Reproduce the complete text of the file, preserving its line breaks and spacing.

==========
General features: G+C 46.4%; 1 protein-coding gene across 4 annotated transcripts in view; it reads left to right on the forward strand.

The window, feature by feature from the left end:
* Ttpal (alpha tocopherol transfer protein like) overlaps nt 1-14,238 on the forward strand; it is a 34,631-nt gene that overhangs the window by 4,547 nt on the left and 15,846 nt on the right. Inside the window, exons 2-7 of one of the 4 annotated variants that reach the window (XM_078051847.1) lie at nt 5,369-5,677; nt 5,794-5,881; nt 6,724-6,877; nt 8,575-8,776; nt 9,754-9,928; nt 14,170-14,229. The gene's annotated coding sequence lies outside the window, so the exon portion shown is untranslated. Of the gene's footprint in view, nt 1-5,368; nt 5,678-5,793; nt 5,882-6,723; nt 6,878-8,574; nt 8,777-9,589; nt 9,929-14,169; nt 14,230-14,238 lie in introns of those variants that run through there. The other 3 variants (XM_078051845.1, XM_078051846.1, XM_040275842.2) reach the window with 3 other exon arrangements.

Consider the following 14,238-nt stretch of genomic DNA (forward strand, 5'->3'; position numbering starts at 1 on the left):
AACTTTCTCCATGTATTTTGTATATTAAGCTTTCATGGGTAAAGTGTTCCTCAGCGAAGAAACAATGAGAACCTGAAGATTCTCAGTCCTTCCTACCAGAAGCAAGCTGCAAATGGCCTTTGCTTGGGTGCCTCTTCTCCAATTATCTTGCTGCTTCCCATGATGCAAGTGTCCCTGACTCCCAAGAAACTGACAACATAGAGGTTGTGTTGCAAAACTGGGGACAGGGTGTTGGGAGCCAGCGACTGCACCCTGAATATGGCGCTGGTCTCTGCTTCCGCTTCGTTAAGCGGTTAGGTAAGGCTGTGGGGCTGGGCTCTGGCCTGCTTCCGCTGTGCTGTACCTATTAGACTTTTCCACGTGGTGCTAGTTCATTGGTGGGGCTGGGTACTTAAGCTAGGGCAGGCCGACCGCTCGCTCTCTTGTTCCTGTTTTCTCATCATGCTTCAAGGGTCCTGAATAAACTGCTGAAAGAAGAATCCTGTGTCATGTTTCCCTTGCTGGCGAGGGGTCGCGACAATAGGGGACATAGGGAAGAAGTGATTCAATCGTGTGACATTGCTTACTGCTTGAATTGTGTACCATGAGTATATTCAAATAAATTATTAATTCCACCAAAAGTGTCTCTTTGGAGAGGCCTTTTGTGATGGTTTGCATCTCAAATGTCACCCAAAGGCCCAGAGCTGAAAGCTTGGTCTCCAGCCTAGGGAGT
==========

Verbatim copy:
General features: G+C 46.4%; 1 protein-coding gene across 4 annotated transcripts in view; it reads left to right on the forward strand.

The window, feature by feature from the left end:
* Ttpal (alpha tocopherol transfer protein like) overlaps nt 1-14,238 on the forward strand; it is a 34,631-nt gene that overhangs the window by 4,547 nt on the left and 15,846 nt on the right. Inside the window, exons 2-7 of one of the 4 annotated variants that reach the window (XM_078051847.1) lie at nt 5,369-5,677; nt 5,794-5,881; nt 6,724-6,877; nt 8,575-8,776; nt 9,754-9,928; nt 14,170-14,229. The gene's annotated coding sequence lies outside the window, so the exon portion shown is untranslated. Of the gene's footprint in view, nt 1-5,368; nt 5,678-5,793; nt 5,882-6,723; nt 6,878-8,574; nt 8,777-9,589; nt 9,929-14,169; nt 14,230-14,238 lie in introns of those variants that run through there. The other 3 variants (XM_078051845.1, XM_078051846.1, XM_040275842.2) reach the window with 3 other exon arrangements.

Consider the following 14,238-nt stretch of genomic DNA (forward strand, 5'->3'; position numbering starts at 1 on the left):
AACTTTCTCCATGTATTTTGTATATTAAGCTTTCATGGGTAAAGTGTTCCTCAGCGAAGAAACAATGAGAACCTGAAGATTCTCAGTCCTTCCTACCAGAAGCAAGCTGCAAATGGCCTTTGCTTGGGTGCCTCTTCTCCAATTATCTTGCTGCTTCCCATGATGCAAGTGTCCCTGACTCCCAAGAAACTGACAACATAGAGGTTGTGTTGCAAAACTGGGGACAGGGTGTTGGGAGCCAGCGACTGCACCCTGAATATGGCGCTGGTCTCTGCTTCCGCTTCGTTAAGCGGTTAGGTAAGGCTGTGGGGCTGGGCTCTGGCCTGCTTCCGCTGTGCTGTACCTATTAGACTTTTCCACGTGGTGCTAGTTCATTGGTGGGGCTGGGTACTTAAGCTAGGGCAGGCCGACCGCTCGCTCTCTTGTTCCTGTTTTCTCATCATGCTTCAAGGGTCCTGAATAAACTGCTGAAAGAAGAATCCTGTGTCATGTTTCCCTTGCTGGCGAGGGGTCGCGACAATAGGGGACATAGGGAAGAAGTGATTCAATCGTGTGACATTGCTTACTGCTTGAATTGTGTACCATGAGTATATTCAAATAAATTATTAATTCCACCAAAAGTGTCTCTTTGGAGAGGCCTTTTGTGATGGTTTGCATCTCAAATGTCACCCAAAGGCCCAGAGCTGAAAGCTTGGTCTCCAGCCTAGGGAGT